| This 227 message thread spans 8 pages: < < 227 ( 1 2 3  5 6 7 8 ) > > || |
|Google Updates and SERP Changes - Oct 2011|
| 10:26 pm on Sep 30, 2011 (gmt 0)|
< continued from [webmasterworld.com...] >
I just found this little nugget whilst search for something completely unrelated.
#2 Post from Google employee.
That's pretty clear admission they are hitting sites they don't mean to imo.
[edited by: tedster at 10:42 pm (utc) on Oct 2, 2011]
| 1:45 pm on Oct 15, 2011 (gmt 0)|
|Matt Cutts confirmed this was Panda in a recent Tweet. |
hmmm.. I understand. But the ranking drops of the content site I was talking about do not look like panda. Overall, it dropped 30% in traffic but still retained #1 rankings for many lucrative keywords. the traffic drop comes mostly from loosing rankings for some other lucrative keywords from top to the bottom of the first page, nothing like going into oblivion. And it still outranks all the scrapers. Is there any version of Panda that looks like that?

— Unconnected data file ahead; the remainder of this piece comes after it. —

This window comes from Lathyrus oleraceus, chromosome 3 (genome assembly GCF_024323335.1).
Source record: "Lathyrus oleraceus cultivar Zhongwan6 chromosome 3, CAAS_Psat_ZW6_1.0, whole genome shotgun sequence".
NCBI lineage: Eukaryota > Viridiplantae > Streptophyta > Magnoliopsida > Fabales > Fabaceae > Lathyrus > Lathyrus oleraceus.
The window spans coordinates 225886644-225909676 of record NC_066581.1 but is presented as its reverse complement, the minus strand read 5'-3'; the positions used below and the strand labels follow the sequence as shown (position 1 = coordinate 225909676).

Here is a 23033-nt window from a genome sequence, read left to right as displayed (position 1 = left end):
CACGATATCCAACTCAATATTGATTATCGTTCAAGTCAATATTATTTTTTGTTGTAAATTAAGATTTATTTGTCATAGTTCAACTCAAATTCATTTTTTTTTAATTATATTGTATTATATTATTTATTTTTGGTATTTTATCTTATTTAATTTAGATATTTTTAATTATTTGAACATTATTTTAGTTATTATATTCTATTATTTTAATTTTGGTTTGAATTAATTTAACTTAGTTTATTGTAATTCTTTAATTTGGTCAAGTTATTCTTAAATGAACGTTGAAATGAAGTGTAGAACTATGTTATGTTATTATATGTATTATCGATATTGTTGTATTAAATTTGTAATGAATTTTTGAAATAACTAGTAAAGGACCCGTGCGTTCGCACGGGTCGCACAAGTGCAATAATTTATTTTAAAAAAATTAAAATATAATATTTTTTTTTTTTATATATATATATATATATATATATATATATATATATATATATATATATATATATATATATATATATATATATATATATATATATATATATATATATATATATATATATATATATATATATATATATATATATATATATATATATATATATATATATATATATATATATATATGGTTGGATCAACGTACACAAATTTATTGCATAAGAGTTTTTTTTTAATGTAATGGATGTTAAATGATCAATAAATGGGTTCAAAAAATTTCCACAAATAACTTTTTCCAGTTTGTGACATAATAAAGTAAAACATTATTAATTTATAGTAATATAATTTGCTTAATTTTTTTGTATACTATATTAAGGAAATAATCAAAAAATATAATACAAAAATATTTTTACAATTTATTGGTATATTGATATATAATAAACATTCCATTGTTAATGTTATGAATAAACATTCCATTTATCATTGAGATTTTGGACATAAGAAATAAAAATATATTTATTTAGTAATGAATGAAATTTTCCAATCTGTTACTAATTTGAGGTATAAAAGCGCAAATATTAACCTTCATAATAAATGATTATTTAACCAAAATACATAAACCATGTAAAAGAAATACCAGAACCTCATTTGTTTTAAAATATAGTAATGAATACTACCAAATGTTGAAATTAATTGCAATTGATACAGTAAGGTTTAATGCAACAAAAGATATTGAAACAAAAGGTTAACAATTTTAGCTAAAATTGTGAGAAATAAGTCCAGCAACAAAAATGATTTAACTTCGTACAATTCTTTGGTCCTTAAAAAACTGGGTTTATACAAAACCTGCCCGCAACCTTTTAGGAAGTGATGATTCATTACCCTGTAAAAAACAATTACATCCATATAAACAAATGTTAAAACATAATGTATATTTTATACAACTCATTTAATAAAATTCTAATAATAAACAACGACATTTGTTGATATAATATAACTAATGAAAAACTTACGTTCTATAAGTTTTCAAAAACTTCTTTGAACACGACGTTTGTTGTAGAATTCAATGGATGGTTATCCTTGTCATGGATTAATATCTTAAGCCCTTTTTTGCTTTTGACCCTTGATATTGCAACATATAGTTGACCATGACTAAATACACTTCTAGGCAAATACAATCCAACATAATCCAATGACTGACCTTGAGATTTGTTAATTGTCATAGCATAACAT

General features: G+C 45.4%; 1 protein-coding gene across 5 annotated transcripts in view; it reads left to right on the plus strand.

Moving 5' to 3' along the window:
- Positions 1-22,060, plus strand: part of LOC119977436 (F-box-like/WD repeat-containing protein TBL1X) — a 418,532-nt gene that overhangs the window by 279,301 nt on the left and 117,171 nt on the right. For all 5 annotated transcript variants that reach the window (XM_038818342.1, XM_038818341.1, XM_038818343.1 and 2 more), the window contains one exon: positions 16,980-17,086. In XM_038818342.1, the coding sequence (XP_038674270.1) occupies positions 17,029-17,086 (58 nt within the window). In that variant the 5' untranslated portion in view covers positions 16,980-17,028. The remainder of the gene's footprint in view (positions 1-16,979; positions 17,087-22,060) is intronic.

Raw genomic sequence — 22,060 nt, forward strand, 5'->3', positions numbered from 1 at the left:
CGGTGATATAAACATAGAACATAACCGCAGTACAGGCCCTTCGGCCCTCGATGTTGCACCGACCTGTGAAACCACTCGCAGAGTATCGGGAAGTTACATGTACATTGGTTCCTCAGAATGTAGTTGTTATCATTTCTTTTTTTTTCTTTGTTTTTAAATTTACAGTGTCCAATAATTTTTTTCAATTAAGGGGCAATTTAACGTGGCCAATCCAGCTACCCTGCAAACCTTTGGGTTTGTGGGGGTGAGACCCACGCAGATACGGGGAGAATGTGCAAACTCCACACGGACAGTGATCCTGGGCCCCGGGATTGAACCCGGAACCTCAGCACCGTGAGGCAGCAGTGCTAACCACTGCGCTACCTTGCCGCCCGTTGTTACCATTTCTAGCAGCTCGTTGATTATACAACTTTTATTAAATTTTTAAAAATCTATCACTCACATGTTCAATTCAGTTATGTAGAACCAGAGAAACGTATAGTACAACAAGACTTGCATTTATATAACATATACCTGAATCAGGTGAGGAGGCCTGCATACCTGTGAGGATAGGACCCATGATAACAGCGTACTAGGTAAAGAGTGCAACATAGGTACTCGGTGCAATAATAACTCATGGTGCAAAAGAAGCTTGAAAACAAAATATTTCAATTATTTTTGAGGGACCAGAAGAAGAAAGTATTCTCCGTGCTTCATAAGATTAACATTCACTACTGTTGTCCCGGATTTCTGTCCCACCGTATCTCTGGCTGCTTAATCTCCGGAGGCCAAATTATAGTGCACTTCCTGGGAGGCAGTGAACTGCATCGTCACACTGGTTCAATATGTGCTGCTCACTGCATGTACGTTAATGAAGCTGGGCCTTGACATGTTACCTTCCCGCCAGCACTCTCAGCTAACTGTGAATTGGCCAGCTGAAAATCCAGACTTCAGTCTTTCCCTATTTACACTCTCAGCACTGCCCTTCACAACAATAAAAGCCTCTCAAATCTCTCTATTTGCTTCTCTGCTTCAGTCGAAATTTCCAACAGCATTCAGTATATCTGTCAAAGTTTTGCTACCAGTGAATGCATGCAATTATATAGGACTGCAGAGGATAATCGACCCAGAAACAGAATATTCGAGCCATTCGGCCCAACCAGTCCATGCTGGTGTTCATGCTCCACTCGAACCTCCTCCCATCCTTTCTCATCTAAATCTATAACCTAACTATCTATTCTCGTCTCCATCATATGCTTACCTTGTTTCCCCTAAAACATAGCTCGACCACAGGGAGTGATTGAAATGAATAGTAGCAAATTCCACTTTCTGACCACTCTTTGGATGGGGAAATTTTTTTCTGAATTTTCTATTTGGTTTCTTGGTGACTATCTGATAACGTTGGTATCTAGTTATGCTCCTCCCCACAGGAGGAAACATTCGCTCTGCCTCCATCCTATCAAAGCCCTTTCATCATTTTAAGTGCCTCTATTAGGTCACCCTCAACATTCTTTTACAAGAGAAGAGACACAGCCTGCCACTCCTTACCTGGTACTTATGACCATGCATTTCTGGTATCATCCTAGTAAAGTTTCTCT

The other mid-size ecommerce site that dropped 80% after going down for all its major keywords, from #1-2 to #9-10 - same story. Panda? I thought Panda is different, what is Panda for ecommerce sites anyway? This is the 1st ecommerce site hit by any penalty out of many I am monitoring, among them 4-5 pull substantial traffic.
Also, the store that was hit was the only one running adsense, can it be the problem? Overall, running adsense on ecommerce sites, and directing traffic to your competitors is very unnatural. It almost never makes sense. We ran it for this specific site as an experiment. Any other observations here from e-commerce site owners who run adsense as well?
| 2:38 pm on Oct 15, 2011 (gmt 0)|